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This item was last sold on : 11/18/23
Calamondin limes are small fruits, averaging 2 to 5 centimeters in diameter, and are globular to oblate in shape. The skin is smooth, thin, glossy, and taut, covered in many small, prominent oil glands, and ripens from green, yellow, to orange with maturity. Depending on the climate and region grown, the fruit may also remain green when ripe. Underneath the surface, the flesh is orange, aqueous, soft, and divided into 7 to 9 segments by thin, pale orange membranes. The flesh also encases many small, cream-colored seeds. Calamondin limes are aromatic with a bright, floral scent and have a tart, pleasantly sour, and acidic citrus taste. It is important to note that both the flesh and peel are edible, and the peel contains a tangy, slightly sweeter taste than the flesh.
Calamondin limes are available year-round, with a peak season in the winter through spring.
Calamondin limes, botanically a part of the Citrus genus, are a hybrid variety belonging to the Rutaceae family. The tart fruits are believed to be a cross between a sour, loose-skinned mandarin and a kumquat, and are one of the most popular citrus fruits in Southeast Asia. Calamondin limes are also known as Calamansi and Calamonding and are a favorite ornamental plant for home gardening. The trees can survive in very small spaces, especially in containers, and are often planted on patios for everyday use as fruit is produced year-round. Calamondin limes are used in a wide variety of culinary and beauty applications and are also a popular flavoring in mixology.
Calamondin limes are an excellent source of vitamin C, which is an antioxidant that can strengthen the immune system and provides anti-inflammatory properties. The limes are also a good source of potassium, vitamin A, fiber, calcium, and limonene, which is a component of the oil found in the rind that provides antioxidant-like benefits to improve overall health.
Calamondin limes are best suited for fresh applications as their acidic, tangy juice is used to flavor foods in Southeast Asian cuisine, similar to the way lemons or limes are used to brighten dishes in the United States. The fruits can be sliced in half, deseeded, and juiced to add a floral zest to soups, noodles, rice dishes, stir-fries, and curries, or they can be used as a finishing element squeezed over roasted meats and fish. In the Philippines, Calamondin limes are popularly juiced over pancit, which are thin street noodles fried with vegetables. Calamondin limes can also be eaten whole with the peels as a breath freshener, sliced into sparkling water, or used to flavor pies, cakes, muffins, frostings, cookies, and gelatins. The pure juice is often pasteurized and bottled as a beverage or concentrate in Southeast Asia, and the juice is frequently incorporated into cocktails. Whole fruits may also be preserved in jellies, jams, or marmalades or used in sauces and custards as an exotic lemon curd alternative. Calamondin limes pair well with meats such as poultry, fish, beef, and pork, shrimp, carrots, snap peas, celery, cabbage, bell peppers, aromatics such as ginger and garlic, herbs such as Thai basil, lemongrass, mint, and cilantro, and fruits such as pineapple, papaya, mango, and coconut. The limes can be stored at room temperature for up to one week and in the refrigerator for 1 to 3 weeks.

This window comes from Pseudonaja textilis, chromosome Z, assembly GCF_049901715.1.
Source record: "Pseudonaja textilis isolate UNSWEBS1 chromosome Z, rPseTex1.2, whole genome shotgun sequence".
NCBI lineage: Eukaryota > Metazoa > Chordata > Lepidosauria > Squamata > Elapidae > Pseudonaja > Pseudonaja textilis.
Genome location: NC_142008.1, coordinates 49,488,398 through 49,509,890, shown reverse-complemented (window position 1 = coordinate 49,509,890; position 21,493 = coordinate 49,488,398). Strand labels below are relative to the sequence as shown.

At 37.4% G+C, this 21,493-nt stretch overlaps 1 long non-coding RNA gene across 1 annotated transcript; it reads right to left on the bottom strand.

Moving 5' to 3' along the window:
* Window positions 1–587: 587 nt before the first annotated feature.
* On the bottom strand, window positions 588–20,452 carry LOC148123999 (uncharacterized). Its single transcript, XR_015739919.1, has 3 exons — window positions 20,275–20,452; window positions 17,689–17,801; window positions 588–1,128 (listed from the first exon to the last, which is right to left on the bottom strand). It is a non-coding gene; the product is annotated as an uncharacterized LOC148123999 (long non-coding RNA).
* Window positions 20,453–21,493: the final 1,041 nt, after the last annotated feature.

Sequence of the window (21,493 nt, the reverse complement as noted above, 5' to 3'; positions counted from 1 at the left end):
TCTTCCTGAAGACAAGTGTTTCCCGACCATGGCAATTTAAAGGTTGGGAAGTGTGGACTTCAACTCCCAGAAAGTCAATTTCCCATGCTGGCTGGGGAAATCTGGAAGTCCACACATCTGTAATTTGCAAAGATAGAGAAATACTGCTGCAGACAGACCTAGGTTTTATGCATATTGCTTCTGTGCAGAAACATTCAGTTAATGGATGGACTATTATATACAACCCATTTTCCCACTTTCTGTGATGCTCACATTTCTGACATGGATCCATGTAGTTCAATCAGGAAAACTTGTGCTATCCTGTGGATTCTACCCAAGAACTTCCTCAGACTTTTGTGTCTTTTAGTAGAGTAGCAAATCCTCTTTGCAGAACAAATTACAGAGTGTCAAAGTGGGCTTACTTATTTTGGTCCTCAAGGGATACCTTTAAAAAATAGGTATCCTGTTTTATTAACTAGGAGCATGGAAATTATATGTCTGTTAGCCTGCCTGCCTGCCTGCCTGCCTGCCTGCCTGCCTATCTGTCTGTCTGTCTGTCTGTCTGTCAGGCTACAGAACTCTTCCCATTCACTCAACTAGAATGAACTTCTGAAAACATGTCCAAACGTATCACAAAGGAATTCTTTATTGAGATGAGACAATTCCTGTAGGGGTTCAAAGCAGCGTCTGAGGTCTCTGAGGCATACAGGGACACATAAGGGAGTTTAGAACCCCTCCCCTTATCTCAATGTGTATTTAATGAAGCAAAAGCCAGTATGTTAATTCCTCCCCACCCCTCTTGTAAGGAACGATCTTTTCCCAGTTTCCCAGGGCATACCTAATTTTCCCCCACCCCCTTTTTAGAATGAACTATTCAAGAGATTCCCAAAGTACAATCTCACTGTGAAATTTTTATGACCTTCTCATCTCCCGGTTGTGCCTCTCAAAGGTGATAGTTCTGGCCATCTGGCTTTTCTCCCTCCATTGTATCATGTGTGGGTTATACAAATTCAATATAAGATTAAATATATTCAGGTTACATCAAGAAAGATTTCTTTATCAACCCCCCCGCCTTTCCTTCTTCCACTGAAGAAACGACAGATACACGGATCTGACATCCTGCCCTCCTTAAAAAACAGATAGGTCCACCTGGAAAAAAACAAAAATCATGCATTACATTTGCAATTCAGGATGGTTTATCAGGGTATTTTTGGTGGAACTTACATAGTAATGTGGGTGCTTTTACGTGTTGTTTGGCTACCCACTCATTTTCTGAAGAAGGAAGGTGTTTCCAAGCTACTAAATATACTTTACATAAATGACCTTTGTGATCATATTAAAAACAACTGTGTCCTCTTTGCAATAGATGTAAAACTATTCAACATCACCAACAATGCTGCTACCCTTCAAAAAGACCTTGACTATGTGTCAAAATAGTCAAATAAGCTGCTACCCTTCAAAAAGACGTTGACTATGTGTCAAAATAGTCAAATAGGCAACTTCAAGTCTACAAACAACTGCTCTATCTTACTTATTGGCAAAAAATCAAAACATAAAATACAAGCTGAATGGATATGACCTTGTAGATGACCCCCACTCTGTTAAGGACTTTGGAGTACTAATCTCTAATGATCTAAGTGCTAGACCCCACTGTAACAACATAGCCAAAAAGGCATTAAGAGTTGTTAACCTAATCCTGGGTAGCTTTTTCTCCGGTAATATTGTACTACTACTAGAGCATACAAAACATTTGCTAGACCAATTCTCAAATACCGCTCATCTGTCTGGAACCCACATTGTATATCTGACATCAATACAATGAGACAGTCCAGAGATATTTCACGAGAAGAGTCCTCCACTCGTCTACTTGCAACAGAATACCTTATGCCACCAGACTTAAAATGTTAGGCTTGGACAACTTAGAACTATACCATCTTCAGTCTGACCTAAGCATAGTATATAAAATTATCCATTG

The Philippines is the top Calamondin lime producer in the world, growing up to 40,000 tons per year, and the small fruits are also the most popular home garden tree in the country. The small container trees produce fruits year-round, providing a steady supply for culinary applications. Calamondin limes are favored for their acidic, floral, and tangy juice and are often used to make a drink referred to as "Filipino lemonade," which is a mixture of sugar, a simple syrup, or honey, Calamondin juice, and water. Beyond culinary applications and mixology, Calamondin limes are used medicinally in the Philippines to combat phlegm and act as a natural hair conditioner and deodorant. The fruits are also used topically by locals to lighten freckles, reduce dark spots, and combat acne.
Calamondin limes are a natural citrus hybrid native to China and were spread to the Philippines and Indonesia in ancient times via immigrants and explorers. The fruit then made its way to the United States in the early 20th century, and today Calamondin limes are cultivated throughout Asia and Southeast Asia, especially in India, Indonesia, Malaysia, Thailand, and the Philippines. The limes can also be found as ornamental plants throughout the West Indies, Central America, the Bahamas, and in Florida, California, and Hawaii of the United States.
Restaurants currently purchasing this product as an ingredient for their menu.
|Dija Mara 2021||Oceanside CA||760-231-5376|
Recipes that include Calamondin Limes. One is easiest, three is harder.
|Daily Cooking Quest||Jus Lemon Cui - Calamansi Juice|
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|My Delicious Blog||Vintage Calamondin Cake|